Molecular dynamics simulations of complex systems
including HIV-1 protease.
Doctoral thesis, UCL (University College London).
Advances in supercomputer architectures have resulted in a situation where many scienti�fic codes are used on systems whose performance characteristics di�ffer considerably from the platform they were developed and optimised for. This is particularly apparent in the realm of Grid computing, where new technologies such as MPIg allow researchers to connect geographically disparate resources together into virtual parallel machines. Finding ways to exploit these new resources efficiently is necessary both to extract the maximum bene�fit from them, and to provide the enticing possibility of enabling new science. In this thesis, an existing general purpose molecular dynamics code (LAMMPS) is extended to allow it to perform more efficiently in a geographically distributed Grid environment showing considerable performance gains as a result. The technique of replica exchange molecular dynamics is discussed along with its applicability to the Grid model and its bene�fits with respect to increasing sampling of configurational space. The dynamics of two sub-structures of the HIV-1 protease (known as the flaps) are investigated using replica exchange molecular dynamics in LAMMPS showing considerable movement that would have been difficult to investigate by traditional methods. To complement this, a study was carried out investigating the use of computational tools to calculate binding affinity between HIV-1 protease mutants and the drug lopinavir in comparison with results derived experimentally by other research groups. The results demonstrate some promise for computational methods in helping to determine the most eff�ective course of treatment for patients in the future.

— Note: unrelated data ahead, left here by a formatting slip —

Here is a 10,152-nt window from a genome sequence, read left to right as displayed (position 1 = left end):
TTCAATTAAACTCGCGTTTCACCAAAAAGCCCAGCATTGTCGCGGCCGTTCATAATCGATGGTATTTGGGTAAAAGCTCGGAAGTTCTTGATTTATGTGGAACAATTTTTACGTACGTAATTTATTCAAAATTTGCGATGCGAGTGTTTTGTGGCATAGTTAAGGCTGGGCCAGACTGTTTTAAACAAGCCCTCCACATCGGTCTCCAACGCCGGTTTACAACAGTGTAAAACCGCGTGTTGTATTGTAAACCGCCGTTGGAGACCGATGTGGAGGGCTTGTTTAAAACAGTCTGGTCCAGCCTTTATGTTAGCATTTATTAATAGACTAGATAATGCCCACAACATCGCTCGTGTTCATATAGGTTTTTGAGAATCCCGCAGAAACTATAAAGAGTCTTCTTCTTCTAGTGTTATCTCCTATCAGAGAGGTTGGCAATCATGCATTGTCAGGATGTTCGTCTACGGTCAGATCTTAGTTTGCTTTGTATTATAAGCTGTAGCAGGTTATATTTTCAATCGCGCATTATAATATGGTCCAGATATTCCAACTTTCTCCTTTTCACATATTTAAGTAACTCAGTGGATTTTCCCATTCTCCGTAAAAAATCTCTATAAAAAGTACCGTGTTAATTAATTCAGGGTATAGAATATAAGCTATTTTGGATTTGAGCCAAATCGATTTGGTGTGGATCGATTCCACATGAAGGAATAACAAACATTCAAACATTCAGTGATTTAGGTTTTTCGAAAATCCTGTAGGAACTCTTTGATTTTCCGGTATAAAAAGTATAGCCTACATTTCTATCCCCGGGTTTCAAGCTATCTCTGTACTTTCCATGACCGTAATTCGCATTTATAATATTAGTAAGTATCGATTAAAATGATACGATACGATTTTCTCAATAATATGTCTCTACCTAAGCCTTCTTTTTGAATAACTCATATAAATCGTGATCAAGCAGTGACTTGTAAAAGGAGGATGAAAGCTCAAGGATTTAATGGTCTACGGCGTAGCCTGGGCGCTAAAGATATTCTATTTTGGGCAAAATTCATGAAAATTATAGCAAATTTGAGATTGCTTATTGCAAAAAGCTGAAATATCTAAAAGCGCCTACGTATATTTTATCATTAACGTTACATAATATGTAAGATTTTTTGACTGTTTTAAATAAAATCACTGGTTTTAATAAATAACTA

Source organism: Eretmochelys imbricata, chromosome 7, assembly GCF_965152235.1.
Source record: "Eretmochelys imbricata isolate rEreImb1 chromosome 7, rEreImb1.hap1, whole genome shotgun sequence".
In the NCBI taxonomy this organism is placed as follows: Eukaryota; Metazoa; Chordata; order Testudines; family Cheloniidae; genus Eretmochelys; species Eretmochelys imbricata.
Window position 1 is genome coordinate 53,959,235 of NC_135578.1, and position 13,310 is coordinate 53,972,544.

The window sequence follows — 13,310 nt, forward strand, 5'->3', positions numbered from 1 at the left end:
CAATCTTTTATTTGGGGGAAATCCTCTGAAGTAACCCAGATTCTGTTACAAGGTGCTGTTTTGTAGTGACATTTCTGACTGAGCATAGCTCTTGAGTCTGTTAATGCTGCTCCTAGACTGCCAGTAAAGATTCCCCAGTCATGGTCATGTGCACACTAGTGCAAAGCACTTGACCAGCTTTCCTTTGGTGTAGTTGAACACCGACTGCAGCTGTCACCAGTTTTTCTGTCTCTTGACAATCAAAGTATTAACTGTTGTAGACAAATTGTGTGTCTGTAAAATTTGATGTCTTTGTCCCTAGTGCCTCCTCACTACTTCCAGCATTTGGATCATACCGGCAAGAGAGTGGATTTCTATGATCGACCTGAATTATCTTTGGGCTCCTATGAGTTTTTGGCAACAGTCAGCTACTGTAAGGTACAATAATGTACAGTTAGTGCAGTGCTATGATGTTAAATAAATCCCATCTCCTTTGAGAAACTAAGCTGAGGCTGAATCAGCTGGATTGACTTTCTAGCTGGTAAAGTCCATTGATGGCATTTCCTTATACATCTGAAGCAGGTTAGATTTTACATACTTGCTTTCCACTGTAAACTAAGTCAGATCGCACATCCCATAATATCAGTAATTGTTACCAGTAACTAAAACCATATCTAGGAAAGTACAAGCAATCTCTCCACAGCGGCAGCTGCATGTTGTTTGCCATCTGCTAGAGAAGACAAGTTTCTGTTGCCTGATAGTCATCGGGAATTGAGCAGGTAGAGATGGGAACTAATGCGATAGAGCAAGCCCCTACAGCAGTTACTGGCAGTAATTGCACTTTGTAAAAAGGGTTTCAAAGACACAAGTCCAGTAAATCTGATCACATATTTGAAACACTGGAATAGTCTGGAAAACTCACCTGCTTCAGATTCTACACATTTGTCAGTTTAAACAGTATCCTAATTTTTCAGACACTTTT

|Title:||Molecular dynamics simulations of complex systems including HIV-1 protease|
|Open access status:||An open access version is available from UCL Discovery|
|UCL classification:||UCL > School of BEAMS > Faculty of Maths and Physical Sciences > Chemistry|
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